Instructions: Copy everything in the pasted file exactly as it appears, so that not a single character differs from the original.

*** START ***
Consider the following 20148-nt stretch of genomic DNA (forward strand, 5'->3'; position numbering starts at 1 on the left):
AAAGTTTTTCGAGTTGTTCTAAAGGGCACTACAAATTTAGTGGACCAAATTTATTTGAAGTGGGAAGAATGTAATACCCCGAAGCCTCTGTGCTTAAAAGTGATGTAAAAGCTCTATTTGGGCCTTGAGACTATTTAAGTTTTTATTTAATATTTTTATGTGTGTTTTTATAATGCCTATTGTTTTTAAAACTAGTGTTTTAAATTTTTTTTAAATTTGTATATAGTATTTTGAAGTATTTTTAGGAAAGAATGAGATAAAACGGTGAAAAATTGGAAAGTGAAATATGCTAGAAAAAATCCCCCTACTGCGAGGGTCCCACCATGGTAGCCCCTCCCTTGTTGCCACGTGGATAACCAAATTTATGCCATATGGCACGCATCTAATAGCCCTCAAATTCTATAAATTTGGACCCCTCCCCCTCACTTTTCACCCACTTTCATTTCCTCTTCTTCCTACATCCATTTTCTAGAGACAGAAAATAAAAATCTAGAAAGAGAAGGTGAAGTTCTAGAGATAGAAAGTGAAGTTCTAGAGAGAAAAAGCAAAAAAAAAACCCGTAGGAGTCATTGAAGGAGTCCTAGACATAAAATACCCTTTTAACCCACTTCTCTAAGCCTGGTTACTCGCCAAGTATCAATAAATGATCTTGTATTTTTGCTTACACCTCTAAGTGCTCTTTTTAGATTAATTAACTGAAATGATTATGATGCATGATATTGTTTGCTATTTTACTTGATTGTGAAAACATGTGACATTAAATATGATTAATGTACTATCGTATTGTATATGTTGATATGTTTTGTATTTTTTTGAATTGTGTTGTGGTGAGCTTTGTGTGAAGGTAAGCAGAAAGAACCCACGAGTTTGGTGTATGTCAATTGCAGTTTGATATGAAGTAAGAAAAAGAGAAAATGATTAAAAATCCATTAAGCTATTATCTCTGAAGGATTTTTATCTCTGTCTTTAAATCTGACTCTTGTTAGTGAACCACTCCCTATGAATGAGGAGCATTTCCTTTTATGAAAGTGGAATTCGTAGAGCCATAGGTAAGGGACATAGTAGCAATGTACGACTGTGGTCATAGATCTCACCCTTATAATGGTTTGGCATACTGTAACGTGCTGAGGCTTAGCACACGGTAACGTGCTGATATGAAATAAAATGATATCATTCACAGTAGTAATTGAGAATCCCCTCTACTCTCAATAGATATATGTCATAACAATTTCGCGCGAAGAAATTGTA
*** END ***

Consider the following 20148-nt stretch of genomic DNA (forward strand, 5'->3'; position numbering starts at 1 on the left):
AAAGTTTTTCGAGTTGTTCTAAAGGGCACTACAAATTTAGTGGACCAAATTTATTTGAAGTGGGAAGAATGTAATACCCCGAAGCCTCTGTGCTTAAAAGTGATGTAAAAGCTCTATTTGGGCCTTGAGACTATTTAAGTTTTTATTTAATATTTTTATGTGTGTTTTTATAATGCCTATTGTTTTTAAAACTAGTGTTTTAAATTTTTTTTAAATTTGTATATAGTATTTTGAAGTATTTTTAGGAAAGAATGAGATAAAACGGTGAAAAATTGGAAAGTGAAATATGCTAGAAAAAATCCCCCTACTGCGAGGGTCCCACCATGGTAGCCCCTCCCTTGTTGCCACGTGGATAACCAAATTTATGCCATATGGCACGCATCTAATAGCCCTCAAATTCTATAAATTTGGACCCCTCCCCCTCACTTTTCACCCACTTTCATTTCCTCTTCTTCCTACATCCATTTTCTAGAGACAGAAAATAAAAATCTAGAAAGAGAAGGTGAAGTTCTAGAGATAGAAAGTGAAGTTCTAGAGAGAAAAAGCAAAAAAAAAACCCGTAGGAGTCATTGAAGGAGTCCTAGACATAAAATACCCTTTTAACCCACTTCTCTAAGCCTGGTTACTCGCCAAGTATCAATAAATGATCTTGTATTTTTGCTTACACCTCTAAGTGCTCTTTTTAGATTAATTAACTGAAATGATTATGATGCATGATATTGTTTGCTATTTTACTTGATTGTGAAAACATGTGACATTAAATATGATTAATGTACTATCGTATTGTATATGTTGATATGTTTTGTATTTTTTTGAATTGTGTTGTGGTGAGCTTTGTGTGAAGGTAAGCAGAAAGAACCCACGAGTTTGGTGTATGTCAATTGCAGTTTGATATGAAGTAAGAAAAAGAGAAAATGATTAAAAATCCATTAAGCTATTATCTCTGAAGGATTTTTATCTCTGTCTTTAAATCTGACTCTTGTTAGTGAACCACTCCCTATGAATGAGGAGCATTTCCTTTTATGAAAGTGGAATTCGTAGAGCCATAGGTAAGGGACATAGTAGCAATGTACGACTGTGGTCATAGATCTCACCCTTATAATGGTTTGGCATACTGTAACGTGCTGAGGCTTAGCACACGGTAACGTGCTGATATGAAATAAAATGATATCATTCACAGTAGTAATTGAGAATCCCCTCTACTCTCAATAGATATATGTCATAACAATTTCGCGCGAAGAAATTGTA